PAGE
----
Tuesday evening, as the polls were closing in most of the country, a young black Milwaukeean named Andre Douglas tweeted that only 4.7% of blacks had voted in his home state. It’s still not quite clear where he got this incorrect information — my best guess is that he or someone he knew misread a report that only 4.7% of Wisconsin voters had been African American — but the stat spread like wildfire on Twitter that night, quickly losing its connection to Wisconsin and becoming a “fact” about the country as a whole.

The claim was greeted with skepticism by many, but the doubters were overwhelmed by the believers. The story was repeated so often that it — combined with the news that the US Senate would be losing its only black member — turned the term “African Americans” into a Twitter trending topic for much of Wednesday.

Why did this false claim, first made by a guy with fewer than three hundred followers, blow up so big? Three reasons, I think…

First, it couldn’t be easily debunked.

You might think that how many African Americans voted in this week’s election would be a fact you could quickly Google, but if you did, you’d be wrong. It’s not a stat that appeared in any media coverage of the election, and — as I discovered when a friend on Twitter asked if anyone knew the true number — calculating involves tracking down data from a bunch of different sources.

If folks had been able to research the claim and quickly post a link to a more accurate number, they would have done so. But they couldn’t, so they didn’t. (Almost immediately after I posted my own estimate of black turnout — something like 34% — yesterday evening, my site started lighting up with the results of Google searches on the stat.)

Second, midterm election turnout is an obscure subject.

What percentage of Americans turn out to vote in a typical midterm election? How much less (or more) likely are blacks to vote than whites? How much did voter turnout rise in 2008, and what has happened to midterm voting numbers after elections similar to 2008’s?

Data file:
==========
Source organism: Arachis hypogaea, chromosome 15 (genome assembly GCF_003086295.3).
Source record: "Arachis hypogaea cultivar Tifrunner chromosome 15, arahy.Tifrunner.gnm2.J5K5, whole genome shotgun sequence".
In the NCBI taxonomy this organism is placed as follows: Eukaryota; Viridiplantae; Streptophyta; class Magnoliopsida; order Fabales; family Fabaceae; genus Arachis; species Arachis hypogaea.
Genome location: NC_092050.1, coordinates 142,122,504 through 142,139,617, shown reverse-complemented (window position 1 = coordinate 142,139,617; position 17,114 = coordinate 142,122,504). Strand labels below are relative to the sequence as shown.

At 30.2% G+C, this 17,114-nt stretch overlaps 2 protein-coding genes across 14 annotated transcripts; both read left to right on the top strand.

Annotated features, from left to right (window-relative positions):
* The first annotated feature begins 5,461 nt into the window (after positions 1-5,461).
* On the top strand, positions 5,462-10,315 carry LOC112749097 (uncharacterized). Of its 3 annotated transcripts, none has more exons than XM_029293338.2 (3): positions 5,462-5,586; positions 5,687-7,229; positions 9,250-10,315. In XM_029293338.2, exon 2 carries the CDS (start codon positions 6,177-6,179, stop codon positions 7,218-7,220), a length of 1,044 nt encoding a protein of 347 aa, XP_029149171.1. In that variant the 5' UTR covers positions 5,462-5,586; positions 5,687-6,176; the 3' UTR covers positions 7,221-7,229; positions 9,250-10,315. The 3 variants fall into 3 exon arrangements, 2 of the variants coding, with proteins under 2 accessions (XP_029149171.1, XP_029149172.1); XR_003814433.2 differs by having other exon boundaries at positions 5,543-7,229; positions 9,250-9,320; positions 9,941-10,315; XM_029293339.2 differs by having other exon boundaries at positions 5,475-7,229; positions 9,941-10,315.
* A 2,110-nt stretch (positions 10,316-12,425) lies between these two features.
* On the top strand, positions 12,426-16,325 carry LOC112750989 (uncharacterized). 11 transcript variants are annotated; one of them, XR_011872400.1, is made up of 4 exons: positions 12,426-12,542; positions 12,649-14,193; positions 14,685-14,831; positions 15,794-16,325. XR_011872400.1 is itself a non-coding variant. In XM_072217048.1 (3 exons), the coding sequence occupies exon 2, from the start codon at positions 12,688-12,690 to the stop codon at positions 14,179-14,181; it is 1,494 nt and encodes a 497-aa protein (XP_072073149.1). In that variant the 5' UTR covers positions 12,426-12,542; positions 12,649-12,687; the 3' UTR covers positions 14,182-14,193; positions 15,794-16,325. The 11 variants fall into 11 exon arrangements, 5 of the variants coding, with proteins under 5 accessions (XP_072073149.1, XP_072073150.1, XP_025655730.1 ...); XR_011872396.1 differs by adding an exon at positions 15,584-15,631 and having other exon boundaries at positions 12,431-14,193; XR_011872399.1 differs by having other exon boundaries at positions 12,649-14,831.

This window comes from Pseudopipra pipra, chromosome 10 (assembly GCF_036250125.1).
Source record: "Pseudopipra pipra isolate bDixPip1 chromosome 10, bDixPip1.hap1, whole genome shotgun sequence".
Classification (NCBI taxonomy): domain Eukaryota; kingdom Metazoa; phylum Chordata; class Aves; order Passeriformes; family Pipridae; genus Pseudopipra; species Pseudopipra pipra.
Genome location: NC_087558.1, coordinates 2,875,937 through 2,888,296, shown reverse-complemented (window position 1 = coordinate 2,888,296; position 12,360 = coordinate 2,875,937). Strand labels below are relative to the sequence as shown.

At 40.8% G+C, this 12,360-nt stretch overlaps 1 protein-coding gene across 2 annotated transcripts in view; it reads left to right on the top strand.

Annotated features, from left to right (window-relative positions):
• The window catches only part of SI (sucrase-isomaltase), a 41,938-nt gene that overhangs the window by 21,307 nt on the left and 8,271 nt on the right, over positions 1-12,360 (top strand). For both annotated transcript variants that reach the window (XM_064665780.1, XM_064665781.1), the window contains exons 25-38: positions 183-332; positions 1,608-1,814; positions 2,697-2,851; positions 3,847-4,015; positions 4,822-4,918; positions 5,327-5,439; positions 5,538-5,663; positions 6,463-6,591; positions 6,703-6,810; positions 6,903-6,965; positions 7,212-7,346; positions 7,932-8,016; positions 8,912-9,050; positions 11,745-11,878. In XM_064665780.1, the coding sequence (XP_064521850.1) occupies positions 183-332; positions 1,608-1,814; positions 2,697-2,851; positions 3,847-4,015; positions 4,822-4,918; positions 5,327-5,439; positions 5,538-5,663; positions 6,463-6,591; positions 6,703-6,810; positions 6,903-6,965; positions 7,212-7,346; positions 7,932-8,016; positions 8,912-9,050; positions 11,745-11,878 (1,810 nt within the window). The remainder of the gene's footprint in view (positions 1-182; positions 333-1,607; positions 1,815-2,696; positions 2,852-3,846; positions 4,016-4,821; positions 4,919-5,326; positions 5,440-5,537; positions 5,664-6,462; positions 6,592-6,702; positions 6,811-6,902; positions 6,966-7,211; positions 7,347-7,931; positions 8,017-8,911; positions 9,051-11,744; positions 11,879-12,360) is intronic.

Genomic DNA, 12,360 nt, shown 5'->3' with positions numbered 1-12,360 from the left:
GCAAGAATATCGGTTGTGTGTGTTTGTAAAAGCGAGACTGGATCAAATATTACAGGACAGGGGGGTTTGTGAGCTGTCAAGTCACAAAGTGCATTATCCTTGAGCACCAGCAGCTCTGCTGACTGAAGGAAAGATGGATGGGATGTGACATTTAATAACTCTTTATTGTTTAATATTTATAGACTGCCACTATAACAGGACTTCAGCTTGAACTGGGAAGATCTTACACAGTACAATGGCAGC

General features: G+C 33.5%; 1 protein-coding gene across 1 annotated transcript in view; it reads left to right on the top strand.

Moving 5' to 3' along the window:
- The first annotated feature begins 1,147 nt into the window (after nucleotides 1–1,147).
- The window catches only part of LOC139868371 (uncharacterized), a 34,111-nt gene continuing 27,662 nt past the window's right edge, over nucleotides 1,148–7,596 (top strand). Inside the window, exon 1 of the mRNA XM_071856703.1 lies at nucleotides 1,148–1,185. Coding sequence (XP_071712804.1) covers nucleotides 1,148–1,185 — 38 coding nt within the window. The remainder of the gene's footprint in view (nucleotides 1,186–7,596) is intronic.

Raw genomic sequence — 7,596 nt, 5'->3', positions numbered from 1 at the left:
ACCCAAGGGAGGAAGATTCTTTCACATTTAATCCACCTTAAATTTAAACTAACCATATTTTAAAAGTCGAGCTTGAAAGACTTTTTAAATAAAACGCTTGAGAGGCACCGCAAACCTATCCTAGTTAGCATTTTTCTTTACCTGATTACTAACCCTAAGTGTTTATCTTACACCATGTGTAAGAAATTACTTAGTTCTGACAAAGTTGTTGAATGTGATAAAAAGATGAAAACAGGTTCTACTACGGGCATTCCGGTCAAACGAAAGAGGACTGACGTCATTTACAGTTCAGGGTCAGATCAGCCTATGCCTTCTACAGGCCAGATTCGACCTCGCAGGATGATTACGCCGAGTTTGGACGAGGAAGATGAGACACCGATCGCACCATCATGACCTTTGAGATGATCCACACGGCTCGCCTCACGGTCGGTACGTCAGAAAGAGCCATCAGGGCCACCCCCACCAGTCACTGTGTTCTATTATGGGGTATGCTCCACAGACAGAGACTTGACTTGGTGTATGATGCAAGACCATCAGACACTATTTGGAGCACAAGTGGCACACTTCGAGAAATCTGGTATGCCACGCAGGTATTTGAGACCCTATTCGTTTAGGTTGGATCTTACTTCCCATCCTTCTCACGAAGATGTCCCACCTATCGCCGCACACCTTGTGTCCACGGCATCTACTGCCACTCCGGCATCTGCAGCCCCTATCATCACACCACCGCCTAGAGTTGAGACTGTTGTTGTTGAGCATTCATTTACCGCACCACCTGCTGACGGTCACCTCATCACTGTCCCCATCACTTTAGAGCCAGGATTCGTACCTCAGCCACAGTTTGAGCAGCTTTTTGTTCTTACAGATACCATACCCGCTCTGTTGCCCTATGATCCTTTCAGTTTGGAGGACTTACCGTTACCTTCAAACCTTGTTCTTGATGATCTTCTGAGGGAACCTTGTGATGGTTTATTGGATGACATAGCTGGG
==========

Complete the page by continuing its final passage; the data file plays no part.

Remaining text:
I could have given you pretty good answers to most of these questions yesterday, but I’m a historian of American social movements who specializes in issues of race and electoral politics. And even I would have been guessing about some of them.

But unless you have this data — unless you’ve got at least a solid hunch about what off-year turnout numbers should look like — you’re not going to be able to form your own opinion about whether the 4.7% stat makes sense.

If you don’t know whether overall turnout in 2010 was 20% or 40% or 60% (and most Americans don’t) and you don’t know whether blacks typically turn out 90% as often as whites or 60% or 30% as often (and again, most Americans don’t), then you’re not going to be able to assess the stat’s plausibility on your own.

Third, it reinforced a belief that was already there.

For whatever reason, the false stat circulated almost exclusively among African American Twitter users. For those who shared it, it served to reinforce beliefs that they already held about low levels of black civic engagement — and in many cases a cynicism about the shallowness of black support for Barack Obama’s presidential campaign.

Interestingly, though, those beliefs are themselves false — or at least exaggerated. It’s true that blacks tend to vote at lower levels than whites, but the differences aren’t dramatic, as figures from recent elections show.

In 2004, when John Kerry ran for president against George W Bush, 65.4% of white citizens voted in the November election, as opposed to 60% of blacks. In the midterm elections of 2006, the figures were 49.7% for whites and 41% for blacks. And in 2008, with Obama on the ballot, blacks were more likely to vote than whites — by a margin of 64.7% to 64.4%.

The gap between white and black turnout does exist, but it’s not huge — in 2006, the last midterm election for which we have data, it was about the same as the gap between 35-44 year olds (45.5%) and 45-54 year olds (53.8%), and considerably smaller than the gap between married people (56.2%) and divorced people (42.9%).